|Black Metal, Heavy Metal, Thrash Metal
May 26th, 2014
Release length: 38:41
While Dawn Under Curse does carry a bit of a high budget nineties analog sound to it, there’s no denying it was recorded in a digital studio thanks to how crisp everything sounds. What little rawness exists does help accentuate the dark, warm, and robust setting that sometimes can be a bit intimate. “Call to Arms” kicks off with a marching audio sample that gives way to mournful guitars, growing to grander keyboards and drums which offer a glimmer of hope, perfectly setting up the expectations of the album before bleeding into “Weak Flesh – Filthy Blood.” This kicks off with an epic slower paced minute long opening similar to something Manowar would perform. What follows jumps between speeds, but its the chugging Black Metal approach that really sticks out with the twang of the bass guitar popping out here and there. Unfortunately the cymbals are the loudest part of the release, and it’s impossible to ignore or even look past the washout they carry, even during the moving guitar solo just past the five minute mark.
“Total Holocaust” bridges the second generation Black Metal approach and grand Heavy Metal influences seamlessly. From the moment it all starts you cannot help but notice the epic foundation immediately that even carries into the grim passages with a hint of melody starting at about two minutes. Sadly this is dropped towards the very end of the song, giving way to standard sharp distortions at an increased speed until the song just ends without warning. But then there’s the over eleven minute “Eternal Night (Millennia of Might)” and it’s eerie b-movie synths against an ominous Ride the Lightning era Metallica introduction that is carried into the grand passages that follow, but in more of a minimal haunting fashion when not buried by short bursts of aggressive drums and the sound of rain against an empty half way mark that leads to similar ritualistic drumming as what is found on “Total Holocaust” before exploding into creepy blackened riffs and catchy hooks that follow.
There are two tracks on this release that actually break from the rest of the material in ways that shouldn’t even cause them to. The first is “Unholy Redemption,” and it’s simply because this is more your standard Melodic Black Metal offering without much influence from outside styles other than the solo about five and a half minutes in. Other than that it’s an enthusiastic cut full of tight guitars and haunting atmospheres that sometimes slowdown to pay homage to the icy, haunting early second wave of Black Metal sound like around six minutes in. It’s absolutely impossible not to get as wrapped up in it in the same way as you would listening to “Total Holocaust” and even “Eternal Night (Millennia of Might),” which speaks volumes of the band’s skill of just focusing on one specific genre and simply crushing it. Meanwhile there’s “Blood and Metal,” and it sounds like an early first wave of Black Metal cover that only fits the entire experience by throwing back to the marching audio found on “Call to Arms.” In fact it sounds more like a cover of an early Venom recording. Other than being out of place, it’s a solid track set to rip your face off, but just doesn’t quite manage to hit that level, even when caving towards some common early Black Metal riffs towards the end.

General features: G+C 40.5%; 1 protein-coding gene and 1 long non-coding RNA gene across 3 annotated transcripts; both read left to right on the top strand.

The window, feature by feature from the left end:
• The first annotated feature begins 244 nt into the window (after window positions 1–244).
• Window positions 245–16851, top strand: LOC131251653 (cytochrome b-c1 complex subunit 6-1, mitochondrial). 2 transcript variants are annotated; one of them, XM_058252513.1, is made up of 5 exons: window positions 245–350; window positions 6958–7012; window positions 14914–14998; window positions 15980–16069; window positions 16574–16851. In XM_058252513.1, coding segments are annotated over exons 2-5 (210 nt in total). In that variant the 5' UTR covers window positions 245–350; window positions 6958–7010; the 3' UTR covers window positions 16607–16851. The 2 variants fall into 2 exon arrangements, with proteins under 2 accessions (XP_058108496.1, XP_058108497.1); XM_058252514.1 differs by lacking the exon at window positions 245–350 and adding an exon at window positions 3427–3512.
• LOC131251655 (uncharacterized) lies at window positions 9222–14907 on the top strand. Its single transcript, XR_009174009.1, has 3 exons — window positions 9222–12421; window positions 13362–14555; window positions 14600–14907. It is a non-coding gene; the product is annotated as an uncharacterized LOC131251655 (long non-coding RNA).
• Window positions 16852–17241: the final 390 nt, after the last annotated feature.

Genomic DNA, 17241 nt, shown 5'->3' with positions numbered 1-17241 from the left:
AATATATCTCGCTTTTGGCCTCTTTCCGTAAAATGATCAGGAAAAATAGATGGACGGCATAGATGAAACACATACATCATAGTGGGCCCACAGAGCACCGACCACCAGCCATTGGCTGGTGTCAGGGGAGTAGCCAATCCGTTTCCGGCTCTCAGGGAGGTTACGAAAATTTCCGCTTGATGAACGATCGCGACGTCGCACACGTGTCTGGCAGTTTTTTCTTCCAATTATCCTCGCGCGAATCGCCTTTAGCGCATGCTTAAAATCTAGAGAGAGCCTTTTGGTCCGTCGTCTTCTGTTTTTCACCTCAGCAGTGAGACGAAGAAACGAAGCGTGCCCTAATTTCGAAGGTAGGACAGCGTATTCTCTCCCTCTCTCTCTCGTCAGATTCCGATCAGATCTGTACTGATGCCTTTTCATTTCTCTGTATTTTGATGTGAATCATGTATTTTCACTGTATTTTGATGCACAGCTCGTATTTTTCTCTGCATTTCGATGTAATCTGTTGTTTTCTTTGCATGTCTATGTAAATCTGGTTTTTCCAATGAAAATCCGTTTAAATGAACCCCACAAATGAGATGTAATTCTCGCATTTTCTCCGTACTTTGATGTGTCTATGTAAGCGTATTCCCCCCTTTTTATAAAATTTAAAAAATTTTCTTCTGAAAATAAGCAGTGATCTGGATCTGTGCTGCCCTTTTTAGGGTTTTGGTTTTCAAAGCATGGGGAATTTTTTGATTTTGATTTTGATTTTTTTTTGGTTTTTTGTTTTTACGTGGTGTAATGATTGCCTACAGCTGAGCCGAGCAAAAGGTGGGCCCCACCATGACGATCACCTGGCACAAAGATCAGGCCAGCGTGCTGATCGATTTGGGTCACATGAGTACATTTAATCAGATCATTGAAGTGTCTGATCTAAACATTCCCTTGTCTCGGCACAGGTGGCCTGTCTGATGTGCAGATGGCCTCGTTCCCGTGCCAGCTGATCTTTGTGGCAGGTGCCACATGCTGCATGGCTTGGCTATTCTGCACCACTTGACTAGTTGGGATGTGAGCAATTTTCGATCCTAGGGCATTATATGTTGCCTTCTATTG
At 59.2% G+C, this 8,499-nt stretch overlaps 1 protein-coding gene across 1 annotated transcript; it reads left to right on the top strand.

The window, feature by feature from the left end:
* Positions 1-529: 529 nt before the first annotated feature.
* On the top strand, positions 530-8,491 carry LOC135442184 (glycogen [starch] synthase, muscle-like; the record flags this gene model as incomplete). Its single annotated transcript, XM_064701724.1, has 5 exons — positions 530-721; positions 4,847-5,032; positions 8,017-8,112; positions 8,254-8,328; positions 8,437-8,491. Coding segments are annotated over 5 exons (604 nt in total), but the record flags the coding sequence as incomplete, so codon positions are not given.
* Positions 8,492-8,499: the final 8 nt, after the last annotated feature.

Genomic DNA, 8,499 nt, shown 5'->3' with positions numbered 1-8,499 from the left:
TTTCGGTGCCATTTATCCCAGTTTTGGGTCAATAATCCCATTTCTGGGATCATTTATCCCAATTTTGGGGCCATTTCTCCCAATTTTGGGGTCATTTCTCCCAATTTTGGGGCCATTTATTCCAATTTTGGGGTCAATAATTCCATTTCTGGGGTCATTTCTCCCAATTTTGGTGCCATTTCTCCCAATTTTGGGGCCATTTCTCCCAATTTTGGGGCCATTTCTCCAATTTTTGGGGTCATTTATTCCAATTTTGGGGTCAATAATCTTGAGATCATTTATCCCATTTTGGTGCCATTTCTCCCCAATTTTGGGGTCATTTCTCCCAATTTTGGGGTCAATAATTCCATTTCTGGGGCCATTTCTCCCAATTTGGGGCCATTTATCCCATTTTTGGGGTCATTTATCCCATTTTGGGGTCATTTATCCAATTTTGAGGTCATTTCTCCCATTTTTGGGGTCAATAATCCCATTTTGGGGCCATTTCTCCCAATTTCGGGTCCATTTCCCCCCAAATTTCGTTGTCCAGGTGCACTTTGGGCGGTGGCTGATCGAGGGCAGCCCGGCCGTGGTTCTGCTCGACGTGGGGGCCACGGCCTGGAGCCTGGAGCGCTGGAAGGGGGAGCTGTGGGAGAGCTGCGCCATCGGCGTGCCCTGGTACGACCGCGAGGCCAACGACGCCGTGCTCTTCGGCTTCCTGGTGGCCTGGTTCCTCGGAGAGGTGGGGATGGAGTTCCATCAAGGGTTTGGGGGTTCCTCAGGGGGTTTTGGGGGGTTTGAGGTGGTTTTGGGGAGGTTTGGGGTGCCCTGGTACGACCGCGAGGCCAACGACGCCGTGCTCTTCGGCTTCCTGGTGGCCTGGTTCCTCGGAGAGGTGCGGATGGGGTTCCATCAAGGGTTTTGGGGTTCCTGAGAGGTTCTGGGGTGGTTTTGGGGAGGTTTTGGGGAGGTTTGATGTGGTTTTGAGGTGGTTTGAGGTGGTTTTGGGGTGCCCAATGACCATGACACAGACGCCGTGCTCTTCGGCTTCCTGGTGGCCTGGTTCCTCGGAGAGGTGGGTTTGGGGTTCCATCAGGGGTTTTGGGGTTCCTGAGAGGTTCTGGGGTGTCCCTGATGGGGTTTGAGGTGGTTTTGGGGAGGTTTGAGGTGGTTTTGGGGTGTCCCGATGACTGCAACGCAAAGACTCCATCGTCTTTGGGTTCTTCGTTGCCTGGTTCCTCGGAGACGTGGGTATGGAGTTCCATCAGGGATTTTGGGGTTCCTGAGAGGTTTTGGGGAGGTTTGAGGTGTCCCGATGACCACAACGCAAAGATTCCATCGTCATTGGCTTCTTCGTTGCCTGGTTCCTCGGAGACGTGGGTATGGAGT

But if the only problems end up being washout on the cymbals and an old-school track that feels out of place, Dawn Under Curse fairs pretty well. It’s unfortunate that after ten years without a full-length we only get five songs and an extensive introduction, but there is absolutely no argument in the quality of the performances. Rarely does a debut outing sound so mature or anywhere near as tight and smooth flowing as this one does, especially with the band dabbling in the Heavy Metal and even Thrash Metal territories. You can tell a great deal of time and effort went into these six tracks, and the damage to the cymbals is simply depressing. Dawn Under Curse is one hell of a Black Metal album, debut or otherwise, and fans of the style that wouldn’t mind a little melody or epic foundations be included are going to immediately fall in love with Hell Spirit‘s debut album. Hopefully it won’t take another ten years for a follow-up of equal or greater quality to emerge…
01. Call to Arms – 3:48
02. Weak Flesh – Filthy Blood – 7:22
03. Total Holocaust – 5:32
04. Unholy Redemption – 6:59
05. Eternal Night (Millennia of Might( – 11:25
06. Blood and Metal – 3:36
|Initial Pressing Score: 9/10